Federal webmasters get a little respect

Federal webmasters get a little respect


Federal webmasters and developers got a look at the future of the Web and its increasing influence on government this month at the FedWeb2001 conference in Bethesda, Md.

Agency Web architects said they knew their political visibility was rising when they were suddenly required in January to make archival snapshots of their work at the end of the Clinton administration [GCN, March 5, Page 7].

Another indicator of the federal Web's visibility is the Office of Personnel Management's pending reclassification standard for webmaster jobs, said Ira S. Hobbs, acting chief information officer at the Agriculture Department.

'The CIO Council has been working for this,' Hobbs said.

Perhaps the most revolutionary indicator of federal Web status was a comment by Electronic Data Systems Corp.'s Judy Douglas: 'Success is measured by the number of complaints.'

Complaints are good, she said, because they mean citizens are paying close attention to electronic-government services and demanding a better fit for their needs.

America Online Inc.'s James Vaughn said a recent AOL poll showed that 72 percent of 992 persons surveyed had visited government sites, but 58 percent found them difficult to use.

SSA's Tony Trenkle says the agency might take its payments electronic via either PKI
or Treasury's Pay.gov portal.

Know where to go

That user-unfriendliness is changing fast.
'Portals will be organized by tasks and by demographics,' Vaughn said, no longer by internal agency structure. 'Where to go will be apparent at the first view.'

FirstGov, the award-winning governmentwide index portal, is the forerunner, Hobbs said. 'We're not sure what will come of it. It narrows things down; it's a necessary first step.'

He and others said agencies should redesign their Web sites to answer citizens' most-asked questions. USDA 'gets a lot of calls every autumn asking for safe ways to roast a turkey,' Hobbs said. 'A portal should think like a citizen'how do you roast a turkey, how do you find out where to renew your driver's license?'

To that end, he said, federal CIOs are lobbying state and local systems executives to let FirstGov 'spider out' to index their 'jurisdictions' information in addition to its 30 million federal pages.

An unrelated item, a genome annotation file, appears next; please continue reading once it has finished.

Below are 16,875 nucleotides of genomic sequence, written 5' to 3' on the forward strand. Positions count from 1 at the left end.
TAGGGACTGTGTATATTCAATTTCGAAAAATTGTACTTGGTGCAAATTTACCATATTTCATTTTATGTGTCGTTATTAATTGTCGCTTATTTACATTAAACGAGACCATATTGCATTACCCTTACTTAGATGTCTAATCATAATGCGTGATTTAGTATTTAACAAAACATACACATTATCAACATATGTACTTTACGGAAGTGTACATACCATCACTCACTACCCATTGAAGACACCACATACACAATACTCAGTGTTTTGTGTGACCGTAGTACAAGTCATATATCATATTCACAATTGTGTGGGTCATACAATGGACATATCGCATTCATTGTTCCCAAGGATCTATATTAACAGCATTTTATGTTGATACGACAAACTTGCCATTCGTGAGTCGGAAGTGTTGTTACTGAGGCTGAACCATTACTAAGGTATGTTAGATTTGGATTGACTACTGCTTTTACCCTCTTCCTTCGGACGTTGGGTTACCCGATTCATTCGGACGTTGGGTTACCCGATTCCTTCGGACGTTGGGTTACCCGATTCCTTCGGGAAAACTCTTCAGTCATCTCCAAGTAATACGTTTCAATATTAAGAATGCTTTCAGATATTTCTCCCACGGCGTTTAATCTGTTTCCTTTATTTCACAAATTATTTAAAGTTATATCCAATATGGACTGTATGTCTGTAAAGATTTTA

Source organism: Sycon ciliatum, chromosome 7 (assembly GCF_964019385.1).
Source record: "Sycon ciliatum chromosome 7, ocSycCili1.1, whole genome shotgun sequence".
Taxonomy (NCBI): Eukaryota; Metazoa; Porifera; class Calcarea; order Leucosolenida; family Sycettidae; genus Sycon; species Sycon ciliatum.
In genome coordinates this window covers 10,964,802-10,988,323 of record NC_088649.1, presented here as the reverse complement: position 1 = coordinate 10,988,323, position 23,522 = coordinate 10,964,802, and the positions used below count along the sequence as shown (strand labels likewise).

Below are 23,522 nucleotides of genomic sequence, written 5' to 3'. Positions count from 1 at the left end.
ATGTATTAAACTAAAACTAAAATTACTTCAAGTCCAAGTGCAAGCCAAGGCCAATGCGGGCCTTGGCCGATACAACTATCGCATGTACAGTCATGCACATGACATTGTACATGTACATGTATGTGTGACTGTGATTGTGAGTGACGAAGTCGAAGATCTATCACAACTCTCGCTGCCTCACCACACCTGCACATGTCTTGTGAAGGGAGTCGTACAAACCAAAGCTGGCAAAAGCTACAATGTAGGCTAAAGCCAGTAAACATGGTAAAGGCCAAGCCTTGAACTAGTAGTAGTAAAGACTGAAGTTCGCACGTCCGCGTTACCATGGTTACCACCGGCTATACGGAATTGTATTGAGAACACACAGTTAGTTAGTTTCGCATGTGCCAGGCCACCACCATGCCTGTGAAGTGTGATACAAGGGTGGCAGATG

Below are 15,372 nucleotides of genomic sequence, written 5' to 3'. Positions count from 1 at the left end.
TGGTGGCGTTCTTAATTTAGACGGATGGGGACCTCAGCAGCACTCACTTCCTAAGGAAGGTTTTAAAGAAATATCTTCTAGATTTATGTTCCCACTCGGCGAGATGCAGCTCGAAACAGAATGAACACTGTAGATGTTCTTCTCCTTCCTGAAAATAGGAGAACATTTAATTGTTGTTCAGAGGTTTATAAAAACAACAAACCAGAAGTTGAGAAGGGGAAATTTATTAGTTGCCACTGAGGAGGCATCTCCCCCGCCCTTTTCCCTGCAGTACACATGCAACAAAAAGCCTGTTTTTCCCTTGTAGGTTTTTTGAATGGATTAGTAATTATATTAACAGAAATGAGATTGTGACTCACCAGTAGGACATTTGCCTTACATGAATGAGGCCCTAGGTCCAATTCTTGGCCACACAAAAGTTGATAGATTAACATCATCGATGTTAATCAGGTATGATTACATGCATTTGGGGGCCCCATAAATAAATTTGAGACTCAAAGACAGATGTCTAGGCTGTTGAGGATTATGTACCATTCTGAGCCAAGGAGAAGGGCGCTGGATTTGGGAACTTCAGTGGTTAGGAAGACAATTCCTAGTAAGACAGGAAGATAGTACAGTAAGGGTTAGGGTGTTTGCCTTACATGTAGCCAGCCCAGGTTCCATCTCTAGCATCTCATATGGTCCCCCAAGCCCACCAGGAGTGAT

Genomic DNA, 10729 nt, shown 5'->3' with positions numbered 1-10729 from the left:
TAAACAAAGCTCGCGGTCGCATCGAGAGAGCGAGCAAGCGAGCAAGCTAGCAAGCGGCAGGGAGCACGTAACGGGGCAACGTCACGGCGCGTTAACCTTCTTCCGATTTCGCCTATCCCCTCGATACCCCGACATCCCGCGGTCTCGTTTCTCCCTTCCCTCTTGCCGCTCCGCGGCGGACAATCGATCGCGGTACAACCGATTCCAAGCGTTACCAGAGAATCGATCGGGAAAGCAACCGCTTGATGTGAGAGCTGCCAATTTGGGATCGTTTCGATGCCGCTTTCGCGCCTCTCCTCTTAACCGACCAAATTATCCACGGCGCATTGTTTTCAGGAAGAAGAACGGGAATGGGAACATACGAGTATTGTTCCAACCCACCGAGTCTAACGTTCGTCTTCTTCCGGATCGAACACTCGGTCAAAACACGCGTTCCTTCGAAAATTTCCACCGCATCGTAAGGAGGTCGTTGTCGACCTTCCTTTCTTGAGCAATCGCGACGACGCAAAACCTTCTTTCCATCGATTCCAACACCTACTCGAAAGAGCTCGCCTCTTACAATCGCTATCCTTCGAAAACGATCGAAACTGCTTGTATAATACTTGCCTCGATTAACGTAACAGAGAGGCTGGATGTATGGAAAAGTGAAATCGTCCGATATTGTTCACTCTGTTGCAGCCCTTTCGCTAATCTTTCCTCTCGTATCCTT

FirstGov's Bev Godwin said focus groups, not agency officials, chose the 16 main topics on the home page. 'You can't yet find government services by your ZIP code,' she said, 'but the public doesn't know or care which agency or branch of government provides the services.'

The next step, Godwin said, is to personalize Web pages around life events such as births, marriages, retirements, household moves and so on.

What's ahead on the Web front for the government

' New concepts such as peer space and content network for tagging distributed, dissimilar data stores in Extensible Markup Language for easier searching

' A comprehensive government job portal using the XML Schema to accept and route applicants' resumes to interested agencies

' Personalized subscription services for citizens

' Surveys and user chat sessions to troubleshoot features

' An overall tool to check for compliance with requirements for privacy, accessibility, security, and the Freedom of Information, Government Performance and Results, and Government Paperwork Elimination acts

' Virtual transactions to comply with
GPEA, using digital certificates and emerging infrastructures such as the Environmental Protection Agency's Central Data Exchange

' One-stop gateways such as MapStats.gov and FedStats.gov, which organize and retrieve information from more than 100 agencies' servers

The Social Security Administration took a step in that direction last month, when it gave online applicants for retirement benefits the chance to select passwords and eight-digit personal identifiers for making Web transactions.

Those users are the first ever to access their personal information on SSA computers.
Password-PIN authentication will soon expand to telephone transactions with SSA.

Transactions are tight

'We have a limited number of transactions for retirement planning, retirement applications and change of address,' said Tony Trenkle, the deputy assistant commissioner for electronic services.
'In the next year or two, we'll move to digital signatures and electronic proofs [of identity] that we plan to exchange with several states.'

Although transaction capacity is limited so far, and the site is not yet available 24 hours a day, Trenkle said the number of online users of www.ssa.gov will increase to about 20 million this year. The agency's eNews e-mail newsletter, which SSA began a year ago, has 120,000 subscribers'one of the world's largest mail lists.

'Most services will be online by 2003,' Trenkle said. 'We're testing public-key infrastructure and the Treasury Department's Pay.gov [financial portal], still formulating where we will go and assessing the authentication risks.'

SSA disburses $400 billion per year through Treasury to 50 million beneficiaries'the government's largest single budget category.

'We will identify you by knowledge-based elements,' Trenkle said. 'We have a pretty good idea who you are.'

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